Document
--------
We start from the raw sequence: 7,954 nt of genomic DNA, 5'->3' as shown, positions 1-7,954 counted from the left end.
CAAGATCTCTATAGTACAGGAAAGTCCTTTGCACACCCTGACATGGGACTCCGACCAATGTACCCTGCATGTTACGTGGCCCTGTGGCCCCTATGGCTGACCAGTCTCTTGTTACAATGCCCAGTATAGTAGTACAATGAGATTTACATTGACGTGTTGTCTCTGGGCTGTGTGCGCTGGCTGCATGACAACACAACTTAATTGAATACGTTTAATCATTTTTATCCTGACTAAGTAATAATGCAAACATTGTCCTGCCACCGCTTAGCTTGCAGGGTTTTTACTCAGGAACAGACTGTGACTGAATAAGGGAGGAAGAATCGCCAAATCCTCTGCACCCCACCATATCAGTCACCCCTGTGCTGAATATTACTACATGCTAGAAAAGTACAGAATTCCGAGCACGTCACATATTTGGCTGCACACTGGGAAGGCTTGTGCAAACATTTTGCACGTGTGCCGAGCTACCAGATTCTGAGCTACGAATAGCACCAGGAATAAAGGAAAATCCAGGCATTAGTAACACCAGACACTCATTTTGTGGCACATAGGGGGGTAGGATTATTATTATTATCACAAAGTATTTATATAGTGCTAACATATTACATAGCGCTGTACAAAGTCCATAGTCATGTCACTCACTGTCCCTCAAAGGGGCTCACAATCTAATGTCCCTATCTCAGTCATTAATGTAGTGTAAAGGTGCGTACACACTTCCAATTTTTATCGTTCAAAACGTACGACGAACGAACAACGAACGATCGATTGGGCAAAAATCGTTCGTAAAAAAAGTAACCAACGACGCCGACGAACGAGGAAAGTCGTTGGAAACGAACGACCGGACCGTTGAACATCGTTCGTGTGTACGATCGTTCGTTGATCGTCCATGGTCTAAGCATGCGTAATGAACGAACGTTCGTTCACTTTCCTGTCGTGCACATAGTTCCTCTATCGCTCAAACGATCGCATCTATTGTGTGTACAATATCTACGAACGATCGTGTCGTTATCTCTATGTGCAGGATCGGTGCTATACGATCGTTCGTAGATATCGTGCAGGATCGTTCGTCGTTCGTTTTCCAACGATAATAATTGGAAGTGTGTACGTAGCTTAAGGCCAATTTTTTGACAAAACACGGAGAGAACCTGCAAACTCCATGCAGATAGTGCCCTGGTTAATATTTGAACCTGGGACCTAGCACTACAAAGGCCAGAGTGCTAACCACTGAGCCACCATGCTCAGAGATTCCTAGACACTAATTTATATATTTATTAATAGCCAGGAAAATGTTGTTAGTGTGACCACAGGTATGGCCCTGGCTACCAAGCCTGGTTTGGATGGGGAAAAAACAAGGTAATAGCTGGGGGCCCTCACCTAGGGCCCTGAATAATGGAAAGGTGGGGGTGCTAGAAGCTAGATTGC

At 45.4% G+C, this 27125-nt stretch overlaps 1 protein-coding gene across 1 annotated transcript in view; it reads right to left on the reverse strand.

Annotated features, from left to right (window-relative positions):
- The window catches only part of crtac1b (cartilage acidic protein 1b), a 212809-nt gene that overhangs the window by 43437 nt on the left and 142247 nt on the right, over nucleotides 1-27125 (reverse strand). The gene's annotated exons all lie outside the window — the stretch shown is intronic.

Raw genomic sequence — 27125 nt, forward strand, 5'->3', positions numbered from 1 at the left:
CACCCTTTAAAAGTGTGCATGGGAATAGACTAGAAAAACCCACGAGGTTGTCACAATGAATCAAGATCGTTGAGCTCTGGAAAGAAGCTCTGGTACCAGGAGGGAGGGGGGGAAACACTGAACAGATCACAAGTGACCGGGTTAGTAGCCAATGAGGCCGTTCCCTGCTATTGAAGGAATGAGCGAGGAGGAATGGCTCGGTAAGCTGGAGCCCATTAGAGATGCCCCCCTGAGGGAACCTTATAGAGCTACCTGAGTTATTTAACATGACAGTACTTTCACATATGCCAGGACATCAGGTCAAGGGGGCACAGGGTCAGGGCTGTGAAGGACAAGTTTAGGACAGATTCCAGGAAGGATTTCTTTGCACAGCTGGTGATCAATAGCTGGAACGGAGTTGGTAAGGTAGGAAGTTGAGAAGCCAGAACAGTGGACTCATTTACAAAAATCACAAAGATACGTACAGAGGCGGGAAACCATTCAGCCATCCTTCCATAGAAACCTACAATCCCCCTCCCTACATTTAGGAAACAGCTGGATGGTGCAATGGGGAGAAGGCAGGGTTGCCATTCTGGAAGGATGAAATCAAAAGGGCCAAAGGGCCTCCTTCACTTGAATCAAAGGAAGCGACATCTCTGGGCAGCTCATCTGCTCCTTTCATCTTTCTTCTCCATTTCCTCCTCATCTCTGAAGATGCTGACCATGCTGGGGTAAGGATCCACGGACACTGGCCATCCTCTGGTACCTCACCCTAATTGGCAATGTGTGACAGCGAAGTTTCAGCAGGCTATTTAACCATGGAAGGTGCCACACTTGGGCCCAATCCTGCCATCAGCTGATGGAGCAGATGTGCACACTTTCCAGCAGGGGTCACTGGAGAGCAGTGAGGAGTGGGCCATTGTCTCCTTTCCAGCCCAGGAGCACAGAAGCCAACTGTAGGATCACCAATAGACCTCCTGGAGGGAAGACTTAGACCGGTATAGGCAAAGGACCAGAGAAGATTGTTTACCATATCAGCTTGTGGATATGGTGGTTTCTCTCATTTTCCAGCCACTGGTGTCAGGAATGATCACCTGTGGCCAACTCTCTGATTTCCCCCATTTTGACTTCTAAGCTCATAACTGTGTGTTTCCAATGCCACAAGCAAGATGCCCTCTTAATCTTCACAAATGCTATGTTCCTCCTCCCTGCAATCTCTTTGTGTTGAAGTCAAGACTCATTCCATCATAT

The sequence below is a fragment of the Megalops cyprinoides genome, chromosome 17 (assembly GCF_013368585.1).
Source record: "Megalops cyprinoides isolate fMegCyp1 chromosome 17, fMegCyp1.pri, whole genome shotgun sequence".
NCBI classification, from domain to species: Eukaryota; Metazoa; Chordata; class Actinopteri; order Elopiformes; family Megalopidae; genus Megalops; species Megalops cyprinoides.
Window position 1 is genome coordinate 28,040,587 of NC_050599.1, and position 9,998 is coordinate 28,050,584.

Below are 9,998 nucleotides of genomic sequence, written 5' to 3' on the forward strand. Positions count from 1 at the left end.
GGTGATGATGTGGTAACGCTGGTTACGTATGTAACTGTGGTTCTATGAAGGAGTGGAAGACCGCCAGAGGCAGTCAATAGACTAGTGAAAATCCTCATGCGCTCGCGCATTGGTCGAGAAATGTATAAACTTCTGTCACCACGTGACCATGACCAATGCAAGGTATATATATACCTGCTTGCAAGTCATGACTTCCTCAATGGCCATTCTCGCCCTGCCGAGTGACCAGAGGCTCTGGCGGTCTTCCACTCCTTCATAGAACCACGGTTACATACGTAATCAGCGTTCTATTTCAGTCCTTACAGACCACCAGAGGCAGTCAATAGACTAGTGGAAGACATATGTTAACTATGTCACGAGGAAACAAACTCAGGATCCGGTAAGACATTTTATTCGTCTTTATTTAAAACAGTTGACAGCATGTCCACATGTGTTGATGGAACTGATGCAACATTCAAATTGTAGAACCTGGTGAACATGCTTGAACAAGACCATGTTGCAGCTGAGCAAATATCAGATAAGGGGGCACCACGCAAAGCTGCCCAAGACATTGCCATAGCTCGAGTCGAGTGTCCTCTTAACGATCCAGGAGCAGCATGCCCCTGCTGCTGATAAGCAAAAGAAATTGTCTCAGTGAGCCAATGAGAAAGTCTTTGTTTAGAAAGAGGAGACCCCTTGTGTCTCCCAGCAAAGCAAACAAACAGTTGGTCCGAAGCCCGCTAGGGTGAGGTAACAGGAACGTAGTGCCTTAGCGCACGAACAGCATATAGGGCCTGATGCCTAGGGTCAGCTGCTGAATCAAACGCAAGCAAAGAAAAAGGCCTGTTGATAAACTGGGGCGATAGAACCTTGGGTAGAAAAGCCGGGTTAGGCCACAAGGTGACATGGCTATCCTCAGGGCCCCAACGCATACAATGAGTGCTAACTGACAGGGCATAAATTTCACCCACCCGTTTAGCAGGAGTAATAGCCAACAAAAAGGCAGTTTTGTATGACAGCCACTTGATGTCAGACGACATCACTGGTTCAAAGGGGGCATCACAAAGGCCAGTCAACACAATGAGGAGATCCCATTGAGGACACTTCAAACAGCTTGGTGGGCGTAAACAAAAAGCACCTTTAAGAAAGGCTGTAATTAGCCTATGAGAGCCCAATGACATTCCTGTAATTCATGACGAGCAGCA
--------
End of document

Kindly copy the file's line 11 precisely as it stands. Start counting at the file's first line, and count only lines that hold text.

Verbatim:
Window position 1 is genome coordinate 28,040,587 of NC_050599.1, and position 9,998 is coordinate 28,050,584.